Veteran republican Laurence O'Neill looked around the packed community centre in Lurgan's Kilwilkie estate where 250 people had gathered at short notice to support Colin Duffy. "Does this constitute a small minority or a micro-group?" he asked to a ripple of laughter.
The crowd's rage at the authorities' treatment of Duffy showed the support militant republicanism retains in some working-class nationalist areas. Hours later, Duffy was charged with murdering two British soldiers at Massereene. Graffiti in Kilwilkie demands his release. Other street slogans support dissident paramilitaries.
Duffy's wife, Martine, and his young children, sat at the front of the hall, nervous and concerned. The panel of speakers and the audience – many former Provisional stalwarts – reflected the slow but steady drift there's been from that movement.
As much anger was directed at Sinn Féin as at the Police Service of Northern Ireland (PSNI) and British government. Duffy was being held in "inhuman conditions" about to be "framed".
"Collie Duffy is being kept in a concrete bunker without fresh air or daylight. If I kept my dog in those conditions, the animal welfare people would have me in court," Laurence O'Neill claimed. A founder Provisional IRA member and ex-prisoner, O'Neill is also a former Sinn Féin fund-raiser.
"Sinn Féin failed to negotiate a satisfactory settlement for republican Ireland. They think they've sidelined and intimidated all the foot-soldiers. They have not," he declared.
On the platform was Tony Catney from West Belfast, a former Sinn Féin ard comhairle member, senior electoral strategist, and long-serving IRA prisoner.
He had run Sinn Féin's Brussel's office and the POW department before resigning. "Lots of people in this room could be in the same situation as Collie. All he is 'guilty' of is standing up for his community and declaring himself an Irish republican," Catney said.
He claimed the continuing emergency legislation showed Northern Ireland wasn't normal. It had the longest period of detention for suspects of any western state, including the US.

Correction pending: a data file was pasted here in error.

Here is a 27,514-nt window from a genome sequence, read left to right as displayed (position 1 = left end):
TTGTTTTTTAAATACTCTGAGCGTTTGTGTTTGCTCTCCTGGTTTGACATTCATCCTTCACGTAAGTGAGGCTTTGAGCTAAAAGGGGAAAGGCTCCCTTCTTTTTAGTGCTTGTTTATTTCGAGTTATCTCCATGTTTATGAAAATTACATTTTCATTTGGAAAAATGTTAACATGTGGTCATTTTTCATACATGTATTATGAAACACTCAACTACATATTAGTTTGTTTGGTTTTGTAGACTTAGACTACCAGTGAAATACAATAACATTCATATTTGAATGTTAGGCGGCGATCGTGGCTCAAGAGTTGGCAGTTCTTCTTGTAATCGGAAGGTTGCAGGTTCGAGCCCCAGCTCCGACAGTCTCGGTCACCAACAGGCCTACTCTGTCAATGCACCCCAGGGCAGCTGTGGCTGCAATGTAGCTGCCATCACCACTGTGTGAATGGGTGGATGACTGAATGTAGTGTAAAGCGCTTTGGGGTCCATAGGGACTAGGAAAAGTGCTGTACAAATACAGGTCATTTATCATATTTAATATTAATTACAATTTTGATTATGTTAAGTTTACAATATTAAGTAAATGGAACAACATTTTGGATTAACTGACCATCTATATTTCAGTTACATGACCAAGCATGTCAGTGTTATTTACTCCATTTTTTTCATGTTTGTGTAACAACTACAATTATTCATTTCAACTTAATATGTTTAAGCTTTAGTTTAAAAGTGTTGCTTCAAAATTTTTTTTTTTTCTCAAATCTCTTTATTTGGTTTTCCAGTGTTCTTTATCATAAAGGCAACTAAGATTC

"The conditions in which Colin Duffy is being held are disgraceful
Solicitor Padraigin Drinan said: "The conditions in which Colin Duffy is being held are disgraceful. He's in a small cell in solitary confinement with no fresh air or natural daylight. It's sensory deprivation to disorientate him." One woman said: "Hugh Orde claims the cells in Antrim holding centre are fit for purpose. Let him spend a few nights in them!"
A Derry man said: "The republican people hold Provisional Sinn Féin responsible. When they come round at election time, chase them from your door. We picketed the offices of John Hume and Gerry Fitt in the '70s. Let's do the same to Sinn Féin."
Voting the wrongs ones in
A woman said: "We campaigned for one person, one vote. Then, we voted the wrong ones in." Somebody suggested picketing Stormont. Such was the fury from the floor that Tony Catney intervened to say Sinn Féin was only one of several parties open to criticism. "But they're the f***ing worst!" somebody shouted.
Duffy's brother Paul said Colin was an innocent man who had experienced constant police harassment and was being framed for something he didn't do. Duffy, who had gone on hunger-strike, had already lost over a stone in weight and concerns were expressed about his health. He looked emaciated when he appeared in court last Friday.
Ex-Sinn Féin Assembly member and human rights spokesman Pat McNamee said: "For 40 years, even at the height of the conflict, the police weren't allowed to detain people for more than seven days. I experienced that period myself. Now, they try to hold people 28 days. How can they sell this six-county state as a normal democracy? How can Colin Duffy, demonised in the media, have a fair trial?"
There were complaints that lawyers generally, human rights organisations, and the clergy remained silent about ongoing human rights abuses directed against 'dissidents'.
Mike Ritchie of the Committee on the Administration of Justice said 28-day detention was "wrong" and there were "some very troubling elements" to recent arrests. However, "improvements" had been made including video and audio recording of police interviews and suspects securing access to solicitors during all interviews.
Former Sinn Féin activist and Garvaghy Road Residents' Coalition leader Breandan MacCionnaith said:
"British policing in Ireland cannot be reformed." Forty years after civil rights marchers demanded an end to the Special Powers Act, even more repressive legislation existed, he said:
"Those (Sinn Féin) who said they'd put manners on the PSNI must admit they've failed."